Letter: Henry Moore could draw

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TIM HILTON occasionally enjoys provoking his readers, but his assertion that Henry Moore could not draw goes rather further and deserves a rebuttal ('Every picture tells a life story', Sunday Review, 28 August). I would agree that some drawings from Moore's later years, when he was ill, are not of the same level as his earlier work. I suspect that given the choice he might not have wanted them all to be shown; but that certainly does not mean that he could not draw.

His drawings from the 1930s and 1940s, for example, form a strong body of work, especially the Shelter Drawings, carried out during the London Blitz of 1940-41. These drawings, incorporating Moore's own invention of the wax-resist crayon technique, combined with ink and water-colour, did not originate as a formal commission although a number were later purchased by the War Artists Advisory Committee. They were carried out as a spontaneous reaction by the artist to the stations where civilians were taking shelter from the bombs. It was recognised at once that they captured like no other work the mood of the time and the human response to it.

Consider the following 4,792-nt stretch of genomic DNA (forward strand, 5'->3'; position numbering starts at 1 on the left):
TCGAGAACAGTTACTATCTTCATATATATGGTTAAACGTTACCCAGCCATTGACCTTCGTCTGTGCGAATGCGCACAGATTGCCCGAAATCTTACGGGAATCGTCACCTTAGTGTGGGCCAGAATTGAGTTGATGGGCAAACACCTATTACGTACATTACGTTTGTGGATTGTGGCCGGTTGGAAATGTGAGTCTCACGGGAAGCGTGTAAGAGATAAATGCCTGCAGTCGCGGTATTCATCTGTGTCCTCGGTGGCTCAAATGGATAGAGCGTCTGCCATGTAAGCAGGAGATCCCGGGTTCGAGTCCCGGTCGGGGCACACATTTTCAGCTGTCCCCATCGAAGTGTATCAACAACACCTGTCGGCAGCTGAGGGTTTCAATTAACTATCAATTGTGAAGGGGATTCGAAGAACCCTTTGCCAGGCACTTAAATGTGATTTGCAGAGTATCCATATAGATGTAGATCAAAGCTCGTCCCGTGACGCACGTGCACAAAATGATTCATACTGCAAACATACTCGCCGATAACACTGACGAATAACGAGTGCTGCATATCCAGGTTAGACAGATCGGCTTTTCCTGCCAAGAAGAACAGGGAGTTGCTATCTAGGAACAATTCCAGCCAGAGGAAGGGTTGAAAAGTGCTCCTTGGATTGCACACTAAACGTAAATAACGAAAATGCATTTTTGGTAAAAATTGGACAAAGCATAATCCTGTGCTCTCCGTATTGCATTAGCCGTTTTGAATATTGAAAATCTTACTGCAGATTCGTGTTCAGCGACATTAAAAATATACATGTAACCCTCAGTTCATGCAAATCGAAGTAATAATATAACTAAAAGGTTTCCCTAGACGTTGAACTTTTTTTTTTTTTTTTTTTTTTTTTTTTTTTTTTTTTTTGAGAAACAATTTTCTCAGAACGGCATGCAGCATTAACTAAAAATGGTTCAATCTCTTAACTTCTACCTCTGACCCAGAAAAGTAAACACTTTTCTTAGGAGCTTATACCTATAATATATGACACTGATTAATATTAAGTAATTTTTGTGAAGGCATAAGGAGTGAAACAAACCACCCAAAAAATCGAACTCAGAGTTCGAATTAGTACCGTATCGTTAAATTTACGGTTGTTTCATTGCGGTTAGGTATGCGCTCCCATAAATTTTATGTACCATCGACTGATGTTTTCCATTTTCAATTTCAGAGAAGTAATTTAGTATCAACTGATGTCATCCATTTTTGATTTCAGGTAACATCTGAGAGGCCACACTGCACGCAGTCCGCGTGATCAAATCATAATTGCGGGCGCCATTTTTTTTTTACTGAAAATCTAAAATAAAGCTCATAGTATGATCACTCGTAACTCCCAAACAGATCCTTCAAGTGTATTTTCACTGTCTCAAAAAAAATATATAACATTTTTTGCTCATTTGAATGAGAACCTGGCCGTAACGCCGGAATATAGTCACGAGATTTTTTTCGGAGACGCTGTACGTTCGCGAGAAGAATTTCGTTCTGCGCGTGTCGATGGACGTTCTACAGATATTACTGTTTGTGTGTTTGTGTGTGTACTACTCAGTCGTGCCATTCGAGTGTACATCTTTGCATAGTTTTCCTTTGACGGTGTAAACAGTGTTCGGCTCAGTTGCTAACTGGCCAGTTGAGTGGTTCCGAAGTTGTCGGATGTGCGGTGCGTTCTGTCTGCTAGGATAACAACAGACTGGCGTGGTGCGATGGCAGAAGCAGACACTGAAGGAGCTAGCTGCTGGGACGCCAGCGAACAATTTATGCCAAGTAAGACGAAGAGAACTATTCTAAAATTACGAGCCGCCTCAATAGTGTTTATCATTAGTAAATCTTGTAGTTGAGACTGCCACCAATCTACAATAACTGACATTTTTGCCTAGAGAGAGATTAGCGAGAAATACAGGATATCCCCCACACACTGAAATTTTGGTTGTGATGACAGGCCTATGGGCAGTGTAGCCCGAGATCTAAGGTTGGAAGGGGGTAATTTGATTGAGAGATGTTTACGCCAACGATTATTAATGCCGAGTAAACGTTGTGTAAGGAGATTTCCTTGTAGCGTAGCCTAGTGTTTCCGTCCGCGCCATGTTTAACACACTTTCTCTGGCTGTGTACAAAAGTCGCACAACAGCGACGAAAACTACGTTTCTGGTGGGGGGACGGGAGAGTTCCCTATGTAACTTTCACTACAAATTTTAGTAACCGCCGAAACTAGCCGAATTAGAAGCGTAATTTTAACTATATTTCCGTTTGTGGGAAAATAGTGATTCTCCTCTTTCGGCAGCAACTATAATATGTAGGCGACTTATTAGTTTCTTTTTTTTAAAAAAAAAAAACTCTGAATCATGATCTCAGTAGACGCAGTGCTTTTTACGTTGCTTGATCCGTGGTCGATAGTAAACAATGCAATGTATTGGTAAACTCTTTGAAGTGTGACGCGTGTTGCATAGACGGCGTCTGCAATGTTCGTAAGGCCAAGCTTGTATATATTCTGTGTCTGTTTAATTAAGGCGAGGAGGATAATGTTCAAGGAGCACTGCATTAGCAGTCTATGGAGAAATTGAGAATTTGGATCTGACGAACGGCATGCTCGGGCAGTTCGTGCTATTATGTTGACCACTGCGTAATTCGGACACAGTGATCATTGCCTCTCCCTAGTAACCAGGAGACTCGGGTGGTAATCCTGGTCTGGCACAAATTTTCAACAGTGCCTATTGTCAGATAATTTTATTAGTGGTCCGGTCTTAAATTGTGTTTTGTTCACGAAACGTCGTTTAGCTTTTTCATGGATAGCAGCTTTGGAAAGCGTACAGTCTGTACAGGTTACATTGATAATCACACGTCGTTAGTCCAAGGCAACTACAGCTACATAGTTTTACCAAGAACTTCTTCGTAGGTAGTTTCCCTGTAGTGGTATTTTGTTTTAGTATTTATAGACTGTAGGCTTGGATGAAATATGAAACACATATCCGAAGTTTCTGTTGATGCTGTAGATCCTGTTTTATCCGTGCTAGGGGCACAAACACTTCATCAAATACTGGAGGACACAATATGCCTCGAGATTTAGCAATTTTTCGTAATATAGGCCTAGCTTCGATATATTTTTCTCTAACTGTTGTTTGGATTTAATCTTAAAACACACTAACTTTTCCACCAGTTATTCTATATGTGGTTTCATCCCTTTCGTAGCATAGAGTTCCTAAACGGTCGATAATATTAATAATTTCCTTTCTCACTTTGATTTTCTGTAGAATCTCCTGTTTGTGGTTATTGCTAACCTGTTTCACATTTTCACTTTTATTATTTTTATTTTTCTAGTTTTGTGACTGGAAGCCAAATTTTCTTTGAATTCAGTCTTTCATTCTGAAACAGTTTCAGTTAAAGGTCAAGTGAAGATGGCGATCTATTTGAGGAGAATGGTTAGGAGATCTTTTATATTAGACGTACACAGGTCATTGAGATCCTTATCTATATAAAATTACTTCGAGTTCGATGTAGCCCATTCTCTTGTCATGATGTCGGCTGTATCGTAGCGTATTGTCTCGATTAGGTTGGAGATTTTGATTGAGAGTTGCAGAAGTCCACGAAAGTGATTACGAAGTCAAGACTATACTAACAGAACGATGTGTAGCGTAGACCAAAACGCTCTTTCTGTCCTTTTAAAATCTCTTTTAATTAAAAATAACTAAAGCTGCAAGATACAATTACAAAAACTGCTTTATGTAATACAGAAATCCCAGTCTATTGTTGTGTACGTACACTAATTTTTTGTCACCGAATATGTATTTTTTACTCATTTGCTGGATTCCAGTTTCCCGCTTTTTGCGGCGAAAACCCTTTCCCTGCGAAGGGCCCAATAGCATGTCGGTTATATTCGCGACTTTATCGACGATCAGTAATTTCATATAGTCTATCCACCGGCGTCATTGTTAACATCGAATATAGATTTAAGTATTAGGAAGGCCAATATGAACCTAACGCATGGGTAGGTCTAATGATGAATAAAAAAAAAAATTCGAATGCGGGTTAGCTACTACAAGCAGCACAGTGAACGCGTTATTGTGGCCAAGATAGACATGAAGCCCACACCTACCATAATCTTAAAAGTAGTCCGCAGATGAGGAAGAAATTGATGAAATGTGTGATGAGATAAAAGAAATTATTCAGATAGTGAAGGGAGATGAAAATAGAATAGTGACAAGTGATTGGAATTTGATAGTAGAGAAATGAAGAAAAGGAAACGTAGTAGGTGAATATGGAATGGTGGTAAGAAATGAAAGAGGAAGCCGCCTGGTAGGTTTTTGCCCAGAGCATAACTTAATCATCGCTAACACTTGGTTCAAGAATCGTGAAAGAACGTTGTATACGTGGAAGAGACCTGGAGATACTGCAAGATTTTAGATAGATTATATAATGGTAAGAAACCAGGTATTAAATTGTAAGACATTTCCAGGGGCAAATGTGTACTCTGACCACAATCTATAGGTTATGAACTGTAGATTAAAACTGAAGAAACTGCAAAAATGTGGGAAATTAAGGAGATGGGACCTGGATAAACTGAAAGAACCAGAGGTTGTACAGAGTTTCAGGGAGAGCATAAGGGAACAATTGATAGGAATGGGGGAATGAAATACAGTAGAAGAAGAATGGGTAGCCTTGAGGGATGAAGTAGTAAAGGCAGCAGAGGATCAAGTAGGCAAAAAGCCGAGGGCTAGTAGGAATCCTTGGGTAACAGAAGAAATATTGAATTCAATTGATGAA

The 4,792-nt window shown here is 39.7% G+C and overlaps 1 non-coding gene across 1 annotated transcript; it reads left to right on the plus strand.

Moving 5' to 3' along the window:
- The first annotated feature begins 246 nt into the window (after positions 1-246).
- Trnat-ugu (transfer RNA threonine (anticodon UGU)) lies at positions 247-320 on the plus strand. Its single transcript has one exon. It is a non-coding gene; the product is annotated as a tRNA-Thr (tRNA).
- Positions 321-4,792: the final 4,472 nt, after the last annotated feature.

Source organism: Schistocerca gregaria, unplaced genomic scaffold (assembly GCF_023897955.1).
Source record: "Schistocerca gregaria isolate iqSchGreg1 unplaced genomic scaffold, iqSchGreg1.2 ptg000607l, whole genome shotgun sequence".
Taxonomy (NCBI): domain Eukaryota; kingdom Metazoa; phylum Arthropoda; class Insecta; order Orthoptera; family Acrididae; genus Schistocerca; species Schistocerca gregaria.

Some years ago, at the request of the then East German government, the British Council organised a tour of Moore's Shelter Drawings. At the Dresden opening I gave a lecture on the drawings to a large audience, including survivors of the 1945 Allied raid that had destroyed the old city. It was an extremely moving occasion since many said that Moore's drawings helped them to see their own suffering in perspective, and to understand rather better the need for a reconciliation between peoples who had inflicted such devastation on each other.

Those drawings are currently on show in Salzburg, Austria, and are attracting similar favourable reactions. There can be few artists whose drawings have achieved such a powerful human response.

Julian Andrews

Gwynedd, North Wales

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